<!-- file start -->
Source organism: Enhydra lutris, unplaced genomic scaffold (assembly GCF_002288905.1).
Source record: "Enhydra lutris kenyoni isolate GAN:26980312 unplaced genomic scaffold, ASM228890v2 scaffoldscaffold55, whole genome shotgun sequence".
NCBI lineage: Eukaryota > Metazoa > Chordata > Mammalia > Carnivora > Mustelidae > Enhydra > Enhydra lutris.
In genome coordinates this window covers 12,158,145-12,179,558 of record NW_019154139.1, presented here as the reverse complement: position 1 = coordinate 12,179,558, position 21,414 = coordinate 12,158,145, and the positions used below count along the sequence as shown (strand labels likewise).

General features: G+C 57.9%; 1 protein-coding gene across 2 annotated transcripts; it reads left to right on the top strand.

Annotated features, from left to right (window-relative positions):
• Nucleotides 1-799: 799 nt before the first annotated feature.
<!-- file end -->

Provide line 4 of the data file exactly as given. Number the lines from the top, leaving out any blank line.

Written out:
In genome coordinates this window covers 12,158,145-12,179,558 of record NW_019154139.1, presented here as the reverse complement: position 1 = coordinate 12,179,558, position 21,414 = coordinate 12,158,145, and the positions used below count along the sequence as shown (strand labels likewise).